St. Anne Lamott

When I discovered Glennon Melton and her Momastery, she spoke of Anne Lamott referring to her as St. Anne. I thought, at the time, that it was a bit far fetched but was intrigued so I picked up Bird by Bird. As I was not set on becoming a writer, the book did not do much for a potential future career but I really liked her honesty and humor. So I went on and picked up Operating Instructions – and I was hooked. I had read so many “mothering” books, none of them so raw, true, touching me to my very core. And I had been a mother for a while when I read it.  There was no advice in it about the food we should feed our kids, how many hours they should sleep or how important breastfeeding is.  This was a book that soothed my soul and helped me feel like I was ok as a first time, out of my mind young mother.

I spent one night with Anne, breathing in Some Assembly Required, listening to her talk about the birth and story of her grandson and I let St. Anne teach me the most honest and efficient prayers of my life: Help! Thanks! Wow!

I listen to Anne talk to Oprah or Anne Patchet and her voice and calm and certainty about things even she confesses to not feel that certain about are a balm to my heart. I could go to sleep listening to St. Anne but, even more importantly, she makes me feel loved and ok, just the way that I am.

I picked up her latest book, Almost Everything, and … I keep trying to find the words to describe it. It’s something between a raw, contemporary psalm and a good friend offering me a cup of tea and stroking my hair. The chapter called “Jah” is the most honest, closest to my heart and hallelujah invoking description of God. Here is an excerpt:

“The God with who, you are having problems, or whom you hate or ridicule, is not the God we are talking about.   When we talk about goodness, an animating intelligence in the universe and in our hearts or a pervasive positive unity and presence, we are not talking about a bearded guy in the sky, Parvati or a Jewish Palestinian baby.  We are talking about a higher power, that might be called Not Me, a kindness, a patience, a hope, which is everywhere, even in our annoying, self-centered, fraudulent selves.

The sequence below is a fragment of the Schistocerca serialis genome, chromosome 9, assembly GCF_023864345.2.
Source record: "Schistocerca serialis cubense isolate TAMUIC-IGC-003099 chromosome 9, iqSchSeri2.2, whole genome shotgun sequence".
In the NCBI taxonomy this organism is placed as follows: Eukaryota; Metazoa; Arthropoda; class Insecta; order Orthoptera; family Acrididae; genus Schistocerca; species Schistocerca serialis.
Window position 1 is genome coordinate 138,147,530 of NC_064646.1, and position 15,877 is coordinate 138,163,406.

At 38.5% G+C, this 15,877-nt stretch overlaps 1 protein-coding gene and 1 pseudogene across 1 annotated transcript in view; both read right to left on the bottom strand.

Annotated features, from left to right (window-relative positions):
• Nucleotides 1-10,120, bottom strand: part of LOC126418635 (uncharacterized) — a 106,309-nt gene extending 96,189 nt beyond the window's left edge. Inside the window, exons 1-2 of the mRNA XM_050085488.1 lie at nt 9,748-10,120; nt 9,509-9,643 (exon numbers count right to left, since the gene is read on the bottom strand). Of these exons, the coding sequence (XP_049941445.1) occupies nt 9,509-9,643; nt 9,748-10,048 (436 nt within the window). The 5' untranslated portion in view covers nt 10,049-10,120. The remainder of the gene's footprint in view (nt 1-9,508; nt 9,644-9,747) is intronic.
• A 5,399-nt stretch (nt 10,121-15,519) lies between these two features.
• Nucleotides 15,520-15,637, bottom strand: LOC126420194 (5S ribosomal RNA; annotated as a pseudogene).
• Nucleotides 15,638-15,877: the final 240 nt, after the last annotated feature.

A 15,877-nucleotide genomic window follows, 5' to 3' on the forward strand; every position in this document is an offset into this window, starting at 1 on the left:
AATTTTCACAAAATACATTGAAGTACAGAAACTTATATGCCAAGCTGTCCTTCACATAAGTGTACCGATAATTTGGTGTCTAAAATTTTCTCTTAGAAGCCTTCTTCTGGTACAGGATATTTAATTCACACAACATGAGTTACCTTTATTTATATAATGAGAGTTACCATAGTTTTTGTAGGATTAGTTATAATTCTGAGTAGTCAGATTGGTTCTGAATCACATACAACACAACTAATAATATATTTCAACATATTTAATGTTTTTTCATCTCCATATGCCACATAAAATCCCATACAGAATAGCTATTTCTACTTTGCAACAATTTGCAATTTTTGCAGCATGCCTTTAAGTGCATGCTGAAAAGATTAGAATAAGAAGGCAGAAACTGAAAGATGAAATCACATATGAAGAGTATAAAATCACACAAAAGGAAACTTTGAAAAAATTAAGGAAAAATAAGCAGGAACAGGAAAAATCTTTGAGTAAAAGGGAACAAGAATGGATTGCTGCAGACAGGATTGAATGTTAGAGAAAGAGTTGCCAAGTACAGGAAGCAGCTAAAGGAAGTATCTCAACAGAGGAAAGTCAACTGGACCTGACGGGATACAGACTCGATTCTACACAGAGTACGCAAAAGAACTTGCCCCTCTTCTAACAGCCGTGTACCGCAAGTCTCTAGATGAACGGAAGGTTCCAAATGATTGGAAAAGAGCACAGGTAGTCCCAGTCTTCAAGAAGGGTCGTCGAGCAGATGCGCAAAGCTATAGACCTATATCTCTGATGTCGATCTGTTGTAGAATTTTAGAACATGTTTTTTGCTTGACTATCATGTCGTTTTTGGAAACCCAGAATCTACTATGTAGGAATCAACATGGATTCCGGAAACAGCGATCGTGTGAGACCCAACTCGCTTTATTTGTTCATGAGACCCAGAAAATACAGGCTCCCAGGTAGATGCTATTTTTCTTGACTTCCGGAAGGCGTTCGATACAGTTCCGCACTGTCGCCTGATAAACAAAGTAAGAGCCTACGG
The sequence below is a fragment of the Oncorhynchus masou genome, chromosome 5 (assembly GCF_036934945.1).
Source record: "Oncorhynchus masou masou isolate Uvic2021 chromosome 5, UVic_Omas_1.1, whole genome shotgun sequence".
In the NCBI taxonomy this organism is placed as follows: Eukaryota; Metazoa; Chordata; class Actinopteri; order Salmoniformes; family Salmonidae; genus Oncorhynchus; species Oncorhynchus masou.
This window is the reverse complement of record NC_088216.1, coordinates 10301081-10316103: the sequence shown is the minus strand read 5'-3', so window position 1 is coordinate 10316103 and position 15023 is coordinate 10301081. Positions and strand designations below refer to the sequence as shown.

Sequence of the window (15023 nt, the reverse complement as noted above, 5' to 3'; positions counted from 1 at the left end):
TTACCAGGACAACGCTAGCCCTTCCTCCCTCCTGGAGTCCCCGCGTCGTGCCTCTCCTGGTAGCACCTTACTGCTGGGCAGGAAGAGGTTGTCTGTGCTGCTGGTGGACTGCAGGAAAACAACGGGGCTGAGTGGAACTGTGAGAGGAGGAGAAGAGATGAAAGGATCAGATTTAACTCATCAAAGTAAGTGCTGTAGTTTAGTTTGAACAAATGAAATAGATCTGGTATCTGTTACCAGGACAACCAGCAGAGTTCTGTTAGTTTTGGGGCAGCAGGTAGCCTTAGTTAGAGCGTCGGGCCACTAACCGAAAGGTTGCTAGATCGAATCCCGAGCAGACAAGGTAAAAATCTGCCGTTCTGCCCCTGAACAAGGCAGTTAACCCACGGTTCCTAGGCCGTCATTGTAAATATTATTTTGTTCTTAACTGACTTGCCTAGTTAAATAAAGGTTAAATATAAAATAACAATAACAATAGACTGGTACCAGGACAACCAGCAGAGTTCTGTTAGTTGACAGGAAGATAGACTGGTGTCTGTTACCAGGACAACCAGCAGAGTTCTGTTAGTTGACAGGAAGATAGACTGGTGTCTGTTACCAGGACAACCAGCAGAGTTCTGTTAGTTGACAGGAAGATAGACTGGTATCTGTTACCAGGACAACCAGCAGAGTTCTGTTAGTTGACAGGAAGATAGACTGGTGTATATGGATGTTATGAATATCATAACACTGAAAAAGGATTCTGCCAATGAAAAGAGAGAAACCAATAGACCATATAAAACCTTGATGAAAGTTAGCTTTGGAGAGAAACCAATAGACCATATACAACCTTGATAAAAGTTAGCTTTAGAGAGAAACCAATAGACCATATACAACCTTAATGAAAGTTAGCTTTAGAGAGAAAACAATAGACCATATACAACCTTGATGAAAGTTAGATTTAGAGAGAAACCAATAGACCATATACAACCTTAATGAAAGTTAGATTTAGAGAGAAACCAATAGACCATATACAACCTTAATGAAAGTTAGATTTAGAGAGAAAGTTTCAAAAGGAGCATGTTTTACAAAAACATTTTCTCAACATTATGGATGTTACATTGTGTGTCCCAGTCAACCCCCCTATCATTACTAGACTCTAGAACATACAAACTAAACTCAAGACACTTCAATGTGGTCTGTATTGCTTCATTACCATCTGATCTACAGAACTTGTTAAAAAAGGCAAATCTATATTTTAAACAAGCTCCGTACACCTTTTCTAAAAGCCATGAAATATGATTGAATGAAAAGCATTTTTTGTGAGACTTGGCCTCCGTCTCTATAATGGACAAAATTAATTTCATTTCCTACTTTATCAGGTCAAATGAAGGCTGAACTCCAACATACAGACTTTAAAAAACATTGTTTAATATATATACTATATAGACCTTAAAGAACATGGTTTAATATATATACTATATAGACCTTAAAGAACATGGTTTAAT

The lower powers – greed, hatred, addiction, ignorance – are easy to connect with and describe, but a higher power can’t be easily defined.  It cannot be controlled, manipulated or appropriated.   It opens us and heals us and brings us together and turns hearts of stone into human hearts.  Anytime you are experiencing love, you are experiencing the God we are talking about.  But as novelist David James Duncan says, ‘God’ is the ‘worst nickname ever.’

So what is a good nickname for a positive force greater than ourselves, bigger than we can imagine, way bigger than we are comfortable with, better than we can hope for, deeper than where we can fall, beyond mind and awe, where we can still also believe in geology, evolution, astronomy?

The best name ever is Gitchi Manitou, which means ‘Great Spirit’ in several Native American languages. ‘Jah’ is beautiful because reggae is percussive with hope.

Over the decades, I’ve suggested many names –  Ed, Bubbe, Little Tree. I’ve already shared most of my God thoughts, as there are only a few: Not Me, Look up. Be kind.”

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